C80 Ruy Lopez, Open Variation for White

Ruy Lopez, Open Variation for White – C80 [Notes by Hoffer]

1.e4 e5 2.Nf3 Nc6 3.Bb5 a6 4.Ba4 Nf6 5.0–0 Nxe4 6.Re1

X-raying the King through the Ne4.  The X-ray is a powerful tactic.  6.Re1 is rarely played, yet if Black doesn't know these lines he is in big trouble.  6.d4 is played 99% of the time by Grandmasters with only a 56% win ratio and memorization of ten times the variations as 6 Re1.


Attacking our treasured Lopez Bishop.  Black knows this and is usually eager to capture it.


A key move creating a major trap! In the Lopez we normally play c3 to create a hiding hole for Ba4 after …b5.  By ignoring the threat against Ba4, we threaten a strong tactical combination.


Merrily snatching the poisoned Bishop here is always a mistake and Black often falls for it.

Better is 7…Be7 8.Nxe5! Nxa4?  (8…Nxe5 9.Rxe5 Nxa4 10.Nd5 transposes to the text;  Better is 8…0–0 9.Bxc6 dxc6 10.d4 with the superior endgame for White.) 9.Nd5 0–0 10.Nxc6 dxc6 11.Nxe7+ Kh8 12.Qh5 transposes to Yates-Conde in the note below after 8….Nxe5;

If Black plays it safe with 7…Ne6 8.Bxc6 dxc6 9.Nxe5 gives White winning endgame chances.


Setting up a discovered check on the King from the X-raying Re1 which allows the rogue Knight to go anywhere he pleases!  Disco check is the most dangerous tactic in chess.  Disco lives!


It is very important to know what to do if Black plays 8…Nxc3 9.Nxc6+  (Discovered check from the Re1.) 9…Be7 10.Nxe7!!  (This is much more powerful than taking the Queen as the Ne7 creates the WINDMILL tactic with disco checks from the X-raying Re1 allowing the Ne7 to move anywhere it please with check.) 10…Nxd1 11.Ng6+!!  (Preventing 11…Kf8 and forcing Black to play …Qe7.) 11…Qe7 12.Nxe7+-  (The material is temporarily equal, but not really. Black's Nd1 is trapped while White's windmill Ne7 continues to frolic at will!) 12…Nxb2  (Or 12…Kd8 13.Nxc8! Nxf2 14.Kxf2 Rxc8 15.d3+-) 13.Ng6+ Kd8 14.Nxh8 Nc4?? 15.Nxf7#;

The alternative is 8…Be7 9.Nd5! 0–0  (9…Nxe5 transposes to the text.) 10.Nxc6 dxc6 11.Nxe7+ Kh8 12.Qh5 Nb6  (12…Be6 13.Rxe6! fxe6 14.Ng6+ Kg8 15.Nxf8 Qxf8 16.Qg4 Nb6 17.Qxe6+ Kh8 18.b3!! Re8 19.Ba3 Qxf2+ 20.Kxf2 Rxe6 21.Re1 with a winning endgame.) 13.Re4  (Threatening Qxh7+!) 13…Qd6 14.b3 h6 15.Bb2 Nd5 16.Be5+- Yates-Conde, Hastings 1923.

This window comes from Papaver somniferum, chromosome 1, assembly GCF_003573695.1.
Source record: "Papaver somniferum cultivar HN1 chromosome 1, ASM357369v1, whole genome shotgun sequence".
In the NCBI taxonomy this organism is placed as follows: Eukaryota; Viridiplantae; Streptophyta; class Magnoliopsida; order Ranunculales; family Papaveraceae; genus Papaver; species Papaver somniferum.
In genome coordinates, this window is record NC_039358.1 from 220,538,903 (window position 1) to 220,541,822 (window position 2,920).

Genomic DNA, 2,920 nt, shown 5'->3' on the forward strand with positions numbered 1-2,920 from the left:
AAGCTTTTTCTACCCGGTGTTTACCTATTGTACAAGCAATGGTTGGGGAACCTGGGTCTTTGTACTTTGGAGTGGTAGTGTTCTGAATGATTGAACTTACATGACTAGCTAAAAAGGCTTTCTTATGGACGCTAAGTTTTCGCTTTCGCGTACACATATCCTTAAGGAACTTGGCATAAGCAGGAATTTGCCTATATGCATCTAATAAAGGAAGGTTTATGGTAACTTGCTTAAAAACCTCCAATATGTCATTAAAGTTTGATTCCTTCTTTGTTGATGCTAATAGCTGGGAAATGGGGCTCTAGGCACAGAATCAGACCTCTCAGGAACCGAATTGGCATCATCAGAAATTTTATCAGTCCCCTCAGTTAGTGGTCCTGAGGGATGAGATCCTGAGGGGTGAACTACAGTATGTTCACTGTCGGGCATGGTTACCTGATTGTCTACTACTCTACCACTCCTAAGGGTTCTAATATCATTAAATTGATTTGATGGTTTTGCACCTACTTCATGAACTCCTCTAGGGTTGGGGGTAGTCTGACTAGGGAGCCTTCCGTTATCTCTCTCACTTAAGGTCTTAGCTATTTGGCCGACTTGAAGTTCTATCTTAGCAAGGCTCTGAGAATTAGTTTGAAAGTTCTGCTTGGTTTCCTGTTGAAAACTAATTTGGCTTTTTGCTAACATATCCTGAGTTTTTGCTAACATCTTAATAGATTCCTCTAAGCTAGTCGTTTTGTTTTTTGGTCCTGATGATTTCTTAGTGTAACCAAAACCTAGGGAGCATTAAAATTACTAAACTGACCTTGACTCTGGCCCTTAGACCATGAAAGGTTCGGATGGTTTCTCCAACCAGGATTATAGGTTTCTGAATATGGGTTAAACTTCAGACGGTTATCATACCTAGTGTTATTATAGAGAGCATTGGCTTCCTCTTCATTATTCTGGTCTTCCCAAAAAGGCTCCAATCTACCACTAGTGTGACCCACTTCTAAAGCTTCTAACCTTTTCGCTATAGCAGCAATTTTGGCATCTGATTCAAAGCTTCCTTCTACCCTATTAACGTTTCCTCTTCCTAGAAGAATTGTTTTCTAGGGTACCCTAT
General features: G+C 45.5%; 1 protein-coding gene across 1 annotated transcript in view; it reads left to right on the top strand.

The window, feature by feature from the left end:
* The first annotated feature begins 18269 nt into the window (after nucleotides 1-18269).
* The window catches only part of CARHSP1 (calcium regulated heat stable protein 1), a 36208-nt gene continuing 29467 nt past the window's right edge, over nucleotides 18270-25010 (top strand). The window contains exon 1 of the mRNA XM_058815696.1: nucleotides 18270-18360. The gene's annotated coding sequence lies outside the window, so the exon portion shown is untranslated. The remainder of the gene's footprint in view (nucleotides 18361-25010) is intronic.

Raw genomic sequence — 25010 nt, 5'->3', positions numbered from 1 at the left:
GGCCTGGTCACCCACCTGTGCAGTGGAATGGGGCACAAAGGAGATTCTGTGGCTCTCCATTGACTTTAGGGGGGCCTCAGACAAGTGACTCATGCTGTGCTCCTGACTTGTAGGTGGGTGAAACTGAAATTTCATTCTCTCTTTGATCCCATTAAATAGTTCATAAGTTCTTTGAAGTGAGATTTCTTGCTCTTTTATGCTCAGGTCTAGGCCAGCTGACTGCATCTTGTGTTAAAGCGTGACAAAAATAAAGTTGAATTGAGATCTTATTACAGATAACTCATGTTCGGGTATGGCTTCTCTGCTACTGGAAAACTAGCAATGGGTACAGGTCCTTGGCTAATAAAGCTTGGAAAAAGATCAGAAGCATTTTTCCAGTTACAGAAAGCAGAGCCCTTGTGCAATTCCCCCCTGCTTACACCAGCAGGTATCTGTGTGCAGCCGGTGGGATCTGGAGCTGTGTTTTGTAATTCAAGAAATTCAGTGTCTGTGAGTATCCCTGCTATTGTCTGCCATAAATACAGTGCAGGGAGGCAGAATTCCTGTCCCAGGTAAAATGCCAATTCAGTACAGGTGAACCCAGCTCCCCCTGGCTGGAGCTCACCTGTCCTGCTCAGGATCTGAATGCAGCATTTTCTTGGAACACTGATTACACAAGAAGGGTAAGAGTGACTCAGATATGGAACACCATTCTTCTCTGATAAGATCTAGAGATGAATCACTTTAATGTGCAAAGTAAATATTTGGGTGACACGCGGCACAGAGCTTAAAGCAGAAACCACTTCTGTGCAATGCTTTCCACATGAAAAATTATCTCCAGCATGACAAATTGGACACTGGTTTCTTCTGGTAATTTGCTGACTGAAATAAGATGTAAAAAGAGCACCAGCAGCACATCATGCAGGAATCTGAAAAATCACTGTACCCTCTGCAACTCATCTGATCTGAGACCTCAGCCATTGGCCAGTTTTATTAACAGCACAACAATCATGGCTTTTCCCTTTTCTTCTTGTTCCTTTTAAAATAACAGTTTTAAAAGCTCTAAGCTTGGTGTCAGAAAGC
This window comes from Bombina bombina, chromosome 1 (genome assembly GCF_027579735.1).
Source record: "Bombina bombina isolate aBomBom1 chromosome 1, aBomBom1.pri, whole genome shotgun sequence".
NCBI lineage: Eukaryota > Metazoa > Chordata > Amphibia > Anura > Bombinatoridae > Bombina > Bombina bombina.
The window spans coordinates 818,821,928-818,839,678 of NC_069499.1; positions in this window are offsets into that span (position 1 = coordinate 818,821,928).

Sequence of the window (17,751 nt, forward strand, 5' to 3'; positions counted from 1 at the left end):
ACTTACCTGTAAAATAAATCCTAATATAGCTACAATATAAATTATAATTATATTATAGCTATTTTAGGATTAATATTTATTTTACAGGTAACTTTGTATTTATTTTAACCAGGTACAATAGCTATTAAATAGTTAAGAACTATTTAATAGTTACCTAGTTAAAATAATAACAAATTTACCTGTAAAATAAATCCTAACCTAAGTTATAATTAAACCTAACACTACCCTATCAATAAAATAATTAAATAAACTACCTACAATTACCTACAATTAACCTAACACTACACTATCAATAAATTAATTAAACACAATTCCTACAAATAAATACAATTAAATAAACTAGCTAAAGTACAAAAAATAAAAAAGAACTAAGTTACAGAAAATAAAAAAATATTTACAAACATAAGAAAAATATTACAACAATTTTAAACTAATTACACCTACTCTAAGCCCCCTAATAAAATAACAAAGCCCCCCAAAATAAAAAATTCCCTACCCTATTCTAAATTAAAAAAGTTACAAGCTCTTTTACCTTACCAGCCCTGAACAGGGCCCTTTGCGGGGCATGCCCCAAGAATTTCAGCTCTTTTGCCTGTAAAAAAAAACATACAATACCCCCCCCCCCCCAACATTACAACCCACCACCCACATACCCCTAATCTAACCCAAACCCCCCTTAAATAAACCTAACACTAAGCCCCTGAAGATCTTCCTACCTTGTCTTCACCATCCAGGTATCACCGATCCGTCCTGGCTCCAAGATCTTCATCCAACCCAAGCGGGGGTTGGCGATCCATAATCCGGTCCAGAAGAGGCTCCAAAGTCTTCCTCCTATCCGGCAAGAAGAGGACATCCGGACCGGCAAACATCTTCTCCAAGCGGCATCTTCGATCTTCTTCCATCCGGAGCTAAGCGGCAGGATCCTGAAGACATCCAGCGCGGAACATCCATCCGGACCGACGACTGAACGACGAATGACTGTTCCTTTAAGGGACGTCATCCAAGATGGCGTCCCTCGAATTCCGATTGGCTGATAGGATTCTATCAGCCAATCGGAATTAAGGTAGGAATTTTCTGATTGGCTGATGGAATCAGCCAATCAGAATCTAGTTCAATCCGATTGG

9.Rxe5+ Be7 10.Nd5!

Winning the Be7 while Black's Na4 will not reenter the game due to his wandering to oblivion.


10…d6? 11.Rxe7+ Kf8 12.Qf3+- wins for White rather easily.

11.Nxe7+ Kh8

The Knight is doing his job at e7 by forcing Black's King into a corner so do not move him! This position is ripe for a checkmating combination if White rapidly gets more pieces into the attack!


White is threatening a beautiful and stunning sacrifice.  Do you see it?


Black has no useful defense yet White must understand the following spectacular checkmates:

A) 12…h6 13.d4  (Freeing our Bc1 to join in the attack on the now weak h6 pawn.) 13…Kh7

[Black tries to defend h6. Other moves lose quickly:

A1) If 13...Re8  (Be careful. Black is trying to win the Ne7.)  14.Qxf7! wins;

A2) Or 13...d6 14.Bxh6! Bf5  (Not 14...gxh6? 15.Qxh6#; Nor 14...g6 15.Bxf8+!! gxh5 16.Rxh5#)  15.Bf4+ Bh7 16.Qxh7+!! Kxh7 17.Rh5#]

14.Qf5+ Kh8  [Or 14...g6 15.Qh3 h5 16.Rxh5+! Kg7  (Not 16...gxh5 17.Qxh5+ Kg7 18.Qh6#)  17.Rh7+ Kf6 18.Nd5!#] 15.Bxh6 gxh6 16.Qf6+ Kh7 17.Rh5 Qxe7 18.Rxh6+ Kg8 19.Rh8#;

B) 12…g6 13.Qh6 d6 (Other moves simply delay the Black King's fate.) 14.Rh5!! gxh5 15.Qf6#.


A dazzling Queen sacrifice that ends the game.

13…Kxh7 14.Rh5#  1–0

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